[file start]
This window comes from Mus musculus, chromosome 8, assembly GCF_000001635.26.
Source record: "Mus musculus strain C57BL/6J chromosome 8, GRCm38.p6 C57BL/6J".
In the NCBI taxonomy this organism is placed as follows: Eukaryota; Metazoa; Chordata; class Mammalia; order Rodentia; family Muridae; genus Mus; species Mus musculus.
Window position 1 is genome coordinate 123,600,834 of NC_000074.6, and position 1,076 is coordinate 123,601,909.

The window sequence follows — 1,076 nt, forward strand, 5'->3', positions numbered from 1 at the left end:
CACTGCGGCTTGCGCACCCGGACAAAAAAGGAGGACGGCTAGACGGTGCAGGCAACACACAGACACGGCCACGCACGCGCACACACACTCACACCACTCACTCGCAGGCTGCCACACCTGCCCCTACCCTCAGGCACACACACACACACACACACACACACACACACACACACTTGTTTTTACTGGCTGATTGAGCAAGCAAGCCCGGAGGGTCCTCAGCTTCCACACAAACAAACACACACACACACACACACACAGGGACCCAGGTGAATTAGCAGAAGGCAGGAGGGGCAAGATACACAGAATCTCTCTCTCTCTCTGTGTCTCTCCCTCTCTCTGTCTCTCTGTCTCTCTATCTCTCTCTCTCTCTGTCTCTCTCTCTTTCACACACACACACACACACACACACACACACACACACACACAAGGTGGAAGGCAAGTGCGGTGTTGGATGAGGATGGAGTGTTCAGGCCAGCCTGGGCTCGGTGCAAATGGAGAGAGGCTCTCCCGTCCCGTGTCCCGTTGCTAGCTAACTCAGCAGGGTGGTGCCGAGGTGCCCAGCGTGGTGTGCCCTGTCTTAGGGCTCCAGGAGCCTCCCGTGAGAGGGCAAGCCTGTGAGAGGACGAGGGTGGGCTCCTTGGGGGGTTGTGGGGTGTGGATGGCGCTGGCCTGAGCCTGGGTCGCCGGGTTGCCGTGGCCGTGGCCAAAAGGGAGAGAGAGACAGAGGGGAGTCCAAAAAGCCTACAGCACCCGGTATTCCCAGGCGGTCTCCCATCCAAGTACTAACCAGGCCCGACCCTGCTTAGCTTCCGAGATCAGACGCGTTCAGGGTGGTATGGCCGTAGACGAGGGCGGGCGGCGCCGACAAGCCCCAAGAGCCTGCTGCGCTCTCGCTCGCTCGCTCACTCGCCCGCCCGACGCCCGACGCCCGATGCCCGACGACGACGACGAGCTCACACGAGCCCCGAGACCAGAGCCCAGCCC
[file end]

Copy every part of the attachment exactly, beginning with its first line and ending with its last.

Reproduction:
This window comes from Mus musculus, chromosome 8, assembly GCF_000001635.26.
Source record: "Mus musculus strain C57BL/6J chromosome 8, GRCm38.p6 C57BL/6J".
In the NCBI taxonomy this organism is placed as follows: Eukaryota; Metazoa; Chordata; class Mammalia; order Rodentia; family Muridae; genus Mus; species Mus musculus.
Window position 1 is genome coordinate 123,600,834 of NC_000074.6, and position 1,076 is coordinate 123,601,909.

The window sequence follows — 1,076 nt, forward strand, 5'->3', positions numbered from 1 at the left end:
CACTGCGGCTTGCGCACCCGGACAAAAAAGGAGGACGGCTAGACGGTGCAGGCAACACACAGACACGGCCACGCACGCGCACACACACTCACACCACTCACTCGCAGGCTGCCACACCTGCCCCTACCCTCAGGCACACACACACACACACACACACACACACACACACACACTTGTTTTTACTGGCTGATTGAGCAAGCAAGCCCGGAGGGTCCTCAGCTTCCACACAAACAAACACACACACACACACACACACAGGGACCCAGGTGAATTAGCAGAAGGCAGGAGGGGCAAGATACACAGAATCTCTCTCTCTCTCTGTGTCTCTCCCTCTCTCTGTCTCTCTGTCTCTCTATCTCTCTCTCTCTCTGTCTCTCTCTCTTTCACACACACACACACACACACACACACACACACACACACACAAGGTGGAAGGCAAGTGCGGTGTTGGATGAGGATGGAGTGTTCAGGCCAGCCTGGGCTCGGTGCAAATGGAGAGAGGCTCTCCCGTCCCGTGTCCCGTTGCTAGCTAACTCAGCAGGGTGGTGCCGAGGTGCCCAGCGTGGTGTGCCCTGTCTTAGGGCTCCAGGAGCCTCCCGTGAGAGGGCAAGCCTGTGAGAGGACGAGGGTGGGCTCCTTGGGGGGTTGTGGGGTGTGGATGGCGCTGGCCTGAGCCTGGGTCGCCGGGTTGCCGTGGCCGTGGCCAAAAGGGAGAGAGAGACAGAGGGGAGTCCAAAAAGCCTACAGCACCCGGTATTCCCAGGCGGTCTCCCATCCAAGTACTAACCAGGCCCGACCCTGCTTAGCTTCCGAGATCAGACGCGTTCAGGGTGGTATGGCCGTAGACGAGGGCGGGCGGCGCCGACAAGCCCCAAGAGCCTGCTGCGCTCTCGCTCGCTCGCTCACTCGCCCGCCCGACGCCCGACGCCCGATGCCCGACGACGACGACGAGCTCACACGAGCCCCGAGACCAGAGCCCAGCCC